The four directorates which had joined forces did not have a common understanding of the challenges. Hence, it was crucial to create the right environment to allow open conversation, creativity, and exploration of the challenges. These types of settings have been referred to as ‘authorizing environments’ (Bason, 2013; Christiansen, 2014) and ‘public innovation places’ (Selloni, Staszowski, Bason, Schneider, & Findeiss, 2013), and as such, recognize the importance of the physical and social space needed for public sector innovation. Finally, it has been shown that the governance model of many public services is shifting from largely designing around the delivery of services for people towards to designing to enable a better co-production of services with people (Mulgan, 2012, p. 20). With this in mind we have had an explicit aim of co-creating with the project group and developing new knowledge together across bureaucracy and design.

The project was initiated around five main hypotheses on what would be keys to successful change.

  1. Identify plasticity* (*where change might occur) within the system, made visible through a systemic understanding of the structures, service flow, and dependencies mapped. The inner workings of the public sector can be counterintuitive, and a thorough understanding of the systemic context is crucial.
  2. Dual-language project leadership, applying design-led project leadership for precise communication and translation. The project team included design practitioners who also have long experience of direct employment within the public sector and on several administrative levels. This offered a level of ‘hybrid subjectivity’ (Aitkin, 2008, cited in De Propris & Mwaura, 2013, p.4) and acted as a key factor in knowing when and how to use design in order to solve challenges, as well as being able to use bureaucratic terms and logic as the basis when doing sensemaking with design tools.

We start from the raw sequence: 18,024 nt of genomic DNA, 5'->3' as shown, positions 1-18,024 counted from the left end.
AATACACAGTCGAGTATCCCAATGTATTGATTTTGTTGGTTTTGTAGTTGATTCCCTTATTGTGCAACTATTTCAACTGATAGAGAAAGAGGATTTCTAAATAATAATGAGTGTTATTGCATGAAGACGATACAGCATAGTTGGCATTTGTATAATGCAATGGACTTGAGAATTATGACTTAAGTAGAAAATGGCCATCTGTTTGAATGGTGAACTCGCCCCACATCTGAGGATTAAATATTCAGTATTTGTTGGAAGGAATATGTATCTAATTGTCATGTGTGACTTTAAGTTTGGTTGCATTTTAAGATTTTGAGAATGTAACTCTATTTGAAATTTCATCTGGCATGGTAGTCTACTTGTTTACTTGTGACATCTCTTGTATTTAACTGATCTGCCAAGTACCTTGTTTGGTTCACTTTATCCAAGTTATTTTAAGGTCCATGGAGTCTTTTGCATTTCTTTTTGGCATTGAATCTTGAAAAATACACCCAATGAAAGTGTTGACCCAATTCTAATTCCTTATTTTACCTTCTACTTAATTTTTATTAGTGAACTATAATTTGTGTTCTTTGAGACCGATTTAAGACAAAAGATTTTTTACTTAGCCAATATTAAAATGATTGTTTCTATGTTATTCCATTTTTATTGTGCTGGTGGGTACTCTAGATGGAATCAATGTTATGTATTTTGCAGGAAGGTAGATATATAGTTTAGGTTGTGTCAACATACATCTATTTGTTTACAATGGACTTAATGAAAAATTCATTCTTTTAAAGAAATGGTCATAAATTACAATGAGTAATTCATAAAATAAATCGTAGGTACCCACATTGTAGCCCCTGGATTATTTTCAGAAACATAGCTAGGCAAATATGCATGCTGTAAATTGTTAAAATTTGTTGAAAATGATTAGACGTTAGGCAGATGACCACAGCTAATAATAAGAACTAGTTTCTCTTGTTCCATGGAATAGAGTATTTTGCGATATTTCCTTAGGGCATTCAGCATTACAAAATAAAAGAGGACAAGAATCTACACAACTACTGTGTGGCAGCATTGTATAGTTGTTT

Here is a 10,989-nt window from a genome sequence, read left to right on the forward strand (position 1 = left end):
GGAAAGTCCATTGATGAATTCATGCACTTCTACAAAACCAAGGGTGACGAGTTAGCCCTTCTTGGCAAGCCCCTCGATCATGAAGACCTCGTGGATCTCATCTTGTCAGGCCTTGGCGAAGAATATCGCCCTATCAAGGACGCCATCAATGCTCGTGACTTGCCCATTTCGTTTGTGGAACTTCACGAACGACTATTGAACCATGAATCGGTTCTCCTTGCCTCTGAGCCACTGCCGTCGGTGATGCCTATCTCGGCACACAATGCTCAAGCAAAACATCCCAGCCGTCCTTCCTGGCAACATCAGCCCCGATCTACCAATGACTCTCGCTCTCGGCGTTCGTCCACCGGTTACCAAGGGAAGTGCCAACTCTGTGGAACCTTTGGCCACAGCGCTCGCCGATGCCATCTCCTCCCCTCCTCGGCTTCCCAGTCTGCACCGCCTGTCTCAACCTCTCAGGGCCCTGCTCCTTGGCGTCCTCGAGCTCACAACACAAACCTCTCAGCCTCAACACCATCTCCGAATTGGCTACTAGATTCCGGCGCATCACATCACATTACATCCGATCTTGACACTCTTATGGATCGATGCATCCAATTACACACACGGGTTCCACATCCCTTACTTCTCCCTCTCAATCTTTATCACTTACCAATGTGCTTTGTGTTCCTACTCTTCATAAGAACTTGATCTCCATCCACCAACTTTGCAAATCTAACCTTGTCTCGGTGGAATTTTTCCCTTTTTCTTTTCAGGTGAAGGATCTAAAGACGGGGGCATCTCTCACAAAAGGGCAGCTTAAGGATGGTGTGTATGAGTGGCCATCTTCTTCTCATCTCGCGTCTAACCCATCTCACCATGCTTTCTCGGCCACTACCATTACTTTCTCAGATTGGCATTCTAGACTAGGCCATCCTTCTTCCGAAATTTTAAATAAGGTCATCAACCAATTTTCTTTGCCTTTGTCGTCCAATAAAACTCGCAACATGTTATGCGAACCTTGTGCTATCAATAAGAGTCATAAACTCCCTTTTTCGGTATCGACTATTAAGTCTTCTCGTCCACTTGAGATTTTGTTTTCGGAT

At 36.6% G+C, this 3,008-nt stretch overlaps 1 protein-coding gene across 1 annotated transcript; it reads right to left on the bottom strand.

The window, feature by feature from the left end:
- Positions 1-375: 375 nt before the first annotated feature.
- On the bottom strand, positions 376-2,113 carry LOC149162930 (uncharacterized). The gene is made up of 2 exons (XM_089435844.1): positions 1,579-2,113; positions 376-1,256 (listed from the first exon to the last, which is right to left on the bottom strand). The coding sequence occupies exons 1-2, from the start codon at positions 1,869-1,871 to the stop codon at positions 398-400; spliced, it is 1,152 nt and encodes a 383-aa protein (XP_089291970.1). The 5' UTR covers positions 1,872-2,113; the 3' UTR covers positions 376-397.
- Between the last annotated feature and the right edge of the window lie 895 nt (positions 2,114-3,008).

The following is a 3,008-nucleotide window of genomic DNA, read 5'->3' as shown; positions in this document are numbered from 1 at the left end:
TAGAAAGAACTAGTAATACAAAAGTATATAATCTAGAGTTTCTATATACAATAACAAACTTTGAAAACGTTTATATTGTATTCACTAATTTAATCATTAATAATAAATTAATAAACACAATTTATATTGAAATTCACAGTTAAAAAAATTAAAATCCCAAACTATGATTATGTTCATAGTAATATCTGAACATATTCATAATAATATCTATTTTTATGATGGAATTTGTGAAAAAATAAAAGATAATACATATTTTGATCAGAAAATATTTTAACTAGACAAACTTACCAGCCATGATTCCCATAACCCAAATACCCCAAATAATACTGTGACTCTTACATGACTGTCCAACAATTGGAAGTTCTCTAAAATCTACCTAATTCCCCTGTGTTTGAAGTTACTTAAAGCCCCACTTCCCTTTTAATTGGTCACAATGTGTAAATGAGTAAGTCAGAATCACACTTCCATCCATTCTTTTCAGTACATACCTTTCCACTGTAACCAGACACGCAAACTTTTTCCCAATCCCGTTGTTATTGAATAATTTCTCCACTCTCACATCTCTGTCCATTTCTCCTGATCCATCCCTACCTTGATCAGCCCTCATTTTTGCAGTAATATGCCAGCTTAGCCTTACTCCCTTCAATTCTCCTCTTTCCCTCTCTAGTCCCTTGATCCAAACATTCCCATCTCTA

3. The third key is finding the right level of diagnosis, experimentation, and creation of effective interventions that are shared between the sectors/actors involved.
    Understanding that the socio-economic framework differs from sector to sector causes conflicting points of view when it comes to prioritizing changes. It is vital to create some common perspectives, a culture for accepting opposing views, and a willingness to compromise when necessary.
  4. The fourth key is bringing in Foresight methodology for the group to develop common ground. The topics are far enough ahead, not owned by a specific sector, with universal, holistic drivers that challenge all partners. This final key has already delivered great value by creating a space where current disagreements and past conflicts can be put aside.
  5. The fifth key is to combine our systemic design approach with the quantitative approach of “Gevinstrealisering” (KPI development, planning and realization) that Rambøll as a means to provide scale and prioritize points of potential.


  1. Bailey, J., & Lloyd, P. (2016). The introduction of design to policymaking: Policy Lab and the UK government.
  2. Bason, C. (2013). Design-led innovation in governments. Stanford Social Innovation Review.
  3. Christiansen, J. (2014). The irrealities of public innovation. University of Aarhus . University of Aarhus.
  4. De Propris, L., & Mwaura, S. (2013). Demystifying cultural intermediaries: Who are they, what do they do
    and where can they be found in England?
  5. Mulgan, G. (2012). Government with people: The outlines of a relational state. In G. Cooke & R. Muir (Eds.),
    The relational state: How recognising the importance of human relationships could revolutionise the role of the state (pp. 20–34). Institute for Public Policy Research.
  6. Selloni, D., Staszowski, E., Bason, C., Schneider, A., & Findeiss, A. (2013). Gov innovation labs: Constellation 1.0. New York City. Retrieved from




Citation Data

Author(s): OCTOBER 2017
Title: Finding the flex in complex public sector systems. Co-designing for services through systemic interventions
Published in: Proceedings of Relating Systems Thinking and Design
Article No.:
Symposium Dates:
First published: 12 October 2017